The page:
- Chicago is ninth in third-down offense, converting on 38 of 87 opportunities (43.7 percent). Minnesota is 23rd at 35.9 percent (28 of 78). The league average is 38.6 percent.
- Defensively, the Vikings are fifth in third-down defense, allowing conversions on 25 of 73 opportunities (34.2 percent). The Bears are 29th on third down at 45.6 percent ((36 of 79).
- Both Teddy Bridgewater and Jay Cutler have one 300-yard passing game.
- The Bears have allowed one 300-yard passer. The Vikings haven’t allowed a 300-yard passer.
- Stefon Diggs has both of the Vikings’ 100-yard receiving games. Alshon Jeffery has the only 100-yard receiving game for the Bears.
- Chicago has allowed three 100-yard receivers. The Vikings have allowed just one.
- Adrian Peterson has two 100-yard rushing games this season. Matt Forte has one.
- The Vikings have allowed two 100-yard rushers. The Bears have allowed one.
- Bridgewater is tied for 23rd in pass attempts (181), 22nd in completions (119), 12th in completion percentage (65.7), 25th in yards (1,339), 30th in touchdowns (5) tied for ninth in interceptions (4) and 18th in passer rating (87.7).
- Cutler is 27th in attempts (174), tied for 25th in completions (106), 25th in completion percentage (60.9), 28th in yards (1,231), tied for 25th in touchdowns (7), tied for ninth in interceptions (4) and 20th in passer rating (86.2).
- Cutler is 27th in fourth-quarter passer rating at 87.4. Bridgewater is 33rd at 70.7.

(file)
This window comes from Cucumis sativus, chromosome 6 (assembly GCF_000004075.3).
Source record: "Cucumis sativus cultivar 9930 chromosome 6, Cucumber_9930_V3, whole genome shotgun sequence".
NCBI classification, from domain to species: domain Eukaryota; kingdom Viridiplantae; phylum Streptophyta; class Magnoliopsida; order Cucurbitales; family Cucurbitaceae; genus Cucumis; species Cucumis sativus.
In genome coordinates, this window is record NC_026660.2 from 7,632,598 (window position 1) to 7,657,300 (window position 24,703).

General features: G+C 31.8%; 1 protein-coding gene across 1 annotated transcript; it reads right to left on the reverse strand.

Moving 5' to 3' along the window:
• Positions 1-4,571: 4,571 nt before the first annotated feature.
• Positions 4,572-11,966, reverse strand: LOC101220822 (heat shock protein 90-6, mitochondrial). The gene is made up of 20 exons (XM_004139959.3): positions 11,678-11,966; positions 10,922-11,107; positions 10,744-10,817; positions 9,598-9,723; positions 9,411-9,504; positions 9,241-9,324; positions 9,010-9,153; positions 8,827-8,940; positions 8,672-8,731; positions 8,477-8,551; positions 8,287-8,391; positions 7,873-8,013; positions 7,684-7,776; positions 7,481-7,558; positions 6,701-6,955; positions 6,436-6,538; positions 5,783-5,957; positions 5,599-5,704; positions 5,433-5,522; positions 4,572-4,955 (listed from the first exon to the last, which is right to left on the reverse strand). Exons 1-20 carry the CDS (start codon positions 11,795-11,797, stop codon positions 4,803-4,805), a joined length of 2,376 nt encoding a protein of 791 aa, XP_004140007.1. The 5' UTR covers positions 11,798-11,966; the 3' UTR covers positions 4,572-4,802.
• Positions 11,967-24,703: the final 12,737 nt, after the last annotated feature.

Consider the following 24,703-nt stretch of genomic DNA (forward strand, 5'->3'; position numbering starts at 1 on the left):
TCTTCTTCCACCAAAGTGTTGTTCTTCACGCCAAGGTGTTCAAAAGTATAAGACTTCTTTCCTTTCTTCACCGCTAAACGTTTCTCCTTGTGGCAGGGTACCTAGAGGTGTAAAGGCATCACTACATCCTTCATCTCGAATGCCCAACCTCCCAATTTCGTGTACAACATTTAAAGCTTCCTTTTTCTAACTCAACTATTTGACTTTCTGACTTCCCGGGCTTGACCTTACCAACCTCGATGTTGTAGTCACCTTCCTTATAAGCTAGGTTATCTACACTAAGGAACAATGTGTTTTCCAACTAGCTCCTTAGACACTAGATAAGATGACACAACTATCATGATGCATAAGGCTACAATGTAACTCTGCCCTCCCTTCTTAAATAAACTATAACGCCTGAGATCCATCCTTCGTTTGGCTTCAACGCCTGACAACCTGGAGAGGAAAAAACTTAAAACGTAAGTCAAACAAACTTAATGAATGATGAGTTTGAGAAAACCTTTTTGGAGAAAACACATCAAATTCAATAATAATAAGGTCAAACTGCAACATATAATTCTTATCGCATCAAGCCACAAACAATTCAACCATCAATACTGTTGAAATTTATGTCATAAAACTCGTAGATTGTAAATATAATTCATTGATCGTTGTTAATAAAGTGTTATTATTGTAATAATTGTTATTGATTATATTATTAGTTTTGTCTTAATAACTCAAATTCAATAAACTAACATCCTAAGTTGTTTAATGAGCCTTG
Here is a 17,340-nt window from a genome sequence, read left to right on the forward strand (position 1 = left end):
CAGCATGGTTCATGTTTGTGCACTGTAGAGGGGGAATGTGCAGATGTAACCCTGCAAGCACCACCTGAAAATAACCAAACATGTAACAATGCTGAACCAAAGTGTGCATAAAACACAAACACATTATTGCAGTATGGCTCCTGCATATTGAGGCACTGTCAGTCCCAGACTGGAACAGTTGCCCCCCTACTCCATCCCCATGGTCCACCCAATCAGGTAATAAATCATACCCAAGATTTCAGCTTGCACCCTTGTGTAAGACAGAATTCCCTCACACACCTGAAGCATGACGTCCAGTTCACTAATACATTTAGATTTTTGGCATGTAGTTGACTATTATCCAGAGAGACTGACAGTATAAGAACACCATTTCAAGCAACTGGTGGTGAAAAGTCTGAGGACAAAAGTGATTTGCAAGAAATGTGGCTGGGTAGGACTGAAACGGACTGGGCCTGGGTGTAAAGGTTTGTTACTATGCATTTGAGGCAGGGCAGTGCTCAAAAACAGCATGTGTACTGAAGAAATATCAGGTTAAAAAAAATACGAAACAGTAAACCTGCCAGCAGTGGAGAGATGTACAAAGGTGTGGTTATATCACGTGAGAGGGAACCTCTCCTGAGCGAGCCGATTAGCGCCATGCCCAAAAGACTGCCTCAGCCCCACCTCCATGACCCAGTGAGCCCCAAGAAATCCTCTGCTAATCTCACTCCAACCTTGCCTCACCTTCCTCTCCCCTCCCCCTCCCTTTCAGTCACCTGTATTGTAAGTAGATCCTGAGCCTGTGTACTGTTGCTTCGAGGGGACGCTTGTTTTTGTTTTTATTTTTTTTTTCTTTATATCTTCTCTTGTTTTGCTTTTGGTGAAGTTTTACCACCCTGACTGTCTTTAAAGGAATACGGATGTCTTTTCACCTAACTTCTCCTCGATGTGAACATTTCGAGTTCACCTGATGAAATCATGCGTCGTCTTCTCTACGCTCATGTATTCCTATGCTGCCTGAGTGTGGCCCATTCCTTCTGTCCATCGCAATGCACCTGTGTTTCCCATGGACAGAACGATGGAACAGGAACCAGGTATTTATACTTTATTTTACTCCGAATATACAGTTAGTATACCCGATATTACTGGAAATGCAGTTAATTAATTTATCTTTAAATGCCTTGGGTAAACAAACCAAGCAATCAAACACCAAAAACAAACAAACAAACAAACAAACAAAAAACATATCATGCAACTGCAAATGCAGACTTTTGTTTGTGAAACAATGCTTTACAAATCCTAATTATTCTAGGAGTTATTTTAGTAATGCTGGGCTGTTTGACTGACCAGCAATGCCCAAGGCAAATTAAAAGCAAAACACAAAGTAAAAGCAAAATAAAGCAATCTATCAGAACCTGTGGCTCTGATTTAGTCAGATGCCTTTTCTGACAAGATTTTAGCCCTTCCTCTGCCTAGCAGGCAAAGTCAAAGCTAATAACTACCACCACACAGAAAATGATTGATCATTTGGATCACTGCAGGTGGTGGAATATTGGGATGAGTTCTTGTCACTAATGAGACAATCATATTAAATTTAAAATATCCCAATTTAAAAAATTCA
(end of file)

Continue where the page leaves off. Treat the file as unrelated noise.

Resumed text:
- Bridgewater is 11th in third-down passer rating at 96.3. Cutler is fourth at 114.0.
- Peterson is fourth in the league in rushing yards with 530 yards. Forte is sixth with 507.
- Martellus Bennett leads the Bears with 34 receptions, which ties him for 26th in the league. Mike Wallace leads the Vikings with 26 receptions.
- Diggs is 48th in receiving yards with 324, despite playing just three games while other leading receivers have played six or seven games.
- Forte is 36th in scoring among non-kickers with 20 points (three touchdowns and a two-point conversion). Peterson and Kyle Rudolph are tied for 37th at 18 points, scoring three touchdowns each.
- Blair Walsh is tied for 10th in scoring among kickers with 52 points – half of those coming in the last two games. He is tied for 10th with Bears kicker Robbie Gould.
- Forte is fourth in total yards from scrimmage with 698 (507 rushing, 191 receiving). Peterson is 10th with 631 (530 rushing, 101 receiving).
- Bears punter Pat O’Donnell is 12th in punting average at 46.9 yards. Jeff Locke is 29th at 42.6 yards. In net punting average, O’Donnell is 11th 41.7 yards. Locke is tied for 18th 40.0 yards.
- Marcus Sherels is 16th in punt return average at 8.7 yards. Chicago’s Marc Mariani is 17th at 8.6 yards.
- Mariani is eighth among the 14 kick returners with enough returns to qualify for league leadership with an average of 25.8 yards. Cordarrelle Patterson is ninth at 25.2 yards.
- Everson Griffen is tied for 14th in sacks with 4½. Pernell McPhee leads the Bears with four.